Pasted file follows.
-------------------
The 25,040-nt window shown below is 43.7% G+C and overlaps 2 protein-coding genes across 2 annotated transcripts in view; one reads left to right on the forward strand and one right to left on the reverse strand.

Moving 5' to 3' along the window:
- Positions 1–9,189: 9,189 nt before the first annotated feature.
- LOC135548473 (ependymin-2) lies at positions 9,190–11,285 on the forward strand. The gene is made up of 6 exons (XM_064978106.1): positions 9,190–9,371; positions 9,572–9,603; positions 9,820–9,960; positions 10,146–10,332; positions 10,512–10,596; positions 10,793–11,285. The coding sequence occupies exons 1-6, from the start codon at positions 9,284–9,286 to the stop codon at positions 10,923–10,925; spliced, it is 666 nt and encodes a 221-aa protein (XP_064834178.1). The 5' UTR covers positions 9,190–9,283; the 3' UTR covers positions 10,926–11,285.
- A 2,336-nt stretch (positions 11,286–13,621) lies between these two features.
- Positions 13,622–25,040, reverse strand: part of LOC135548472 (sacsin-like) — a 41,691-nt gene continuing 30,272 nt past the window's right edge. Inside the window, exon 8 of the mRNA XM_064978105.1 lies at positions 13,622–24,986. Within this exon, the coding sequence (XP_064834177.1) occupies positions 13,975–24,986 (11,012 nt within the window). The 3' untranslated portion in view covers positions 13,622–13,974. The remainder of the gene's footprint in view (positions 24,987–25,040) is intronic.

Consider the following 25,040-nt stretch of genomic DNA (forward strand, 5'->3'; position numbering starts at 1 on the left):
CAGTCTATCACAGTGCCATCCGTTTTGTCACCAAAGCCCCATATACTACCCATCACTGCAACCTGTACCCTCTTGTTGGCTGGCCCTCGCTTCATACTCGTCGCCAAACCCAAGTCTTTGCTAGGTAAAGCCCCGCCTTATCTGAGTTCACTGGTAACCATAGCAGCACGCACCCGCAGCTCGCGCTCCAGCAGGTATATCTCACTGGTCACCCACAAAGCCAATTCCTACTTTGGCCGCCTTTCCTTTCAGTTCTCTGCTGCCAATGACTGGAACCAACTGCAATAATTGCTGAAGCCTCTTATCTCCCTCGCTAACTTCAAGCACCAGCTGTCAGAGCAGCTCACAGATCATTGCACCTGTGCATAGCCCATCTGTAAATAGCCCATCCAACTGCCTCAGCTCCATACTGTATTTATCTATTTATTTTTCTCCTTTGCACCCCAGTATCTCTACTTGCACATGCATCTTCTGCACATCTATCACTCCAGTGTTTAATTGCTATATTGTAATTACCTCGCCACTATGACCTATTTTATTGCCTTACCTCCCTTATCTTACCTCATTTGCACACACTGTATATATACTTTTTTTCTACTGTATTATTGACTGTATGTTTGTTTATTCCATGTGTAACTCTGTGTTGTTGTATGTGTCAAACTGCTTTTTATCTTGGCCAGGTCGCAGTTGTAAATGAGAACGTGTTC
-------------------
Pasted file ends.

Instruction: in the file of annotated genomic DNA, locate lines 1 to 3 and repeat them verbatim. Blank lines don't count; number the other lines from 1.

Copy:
The 25,040-nt window shown below is 43.7% G+C and overlaps 2 protein-coding genes across 2 annotated transcripts in view; one reads left to right on the forward strand and one right to left on the reverse strand.

Moving 5' to 3' along the window:
- Positions 1–9,189: 9,189 nt before the first annotated feature.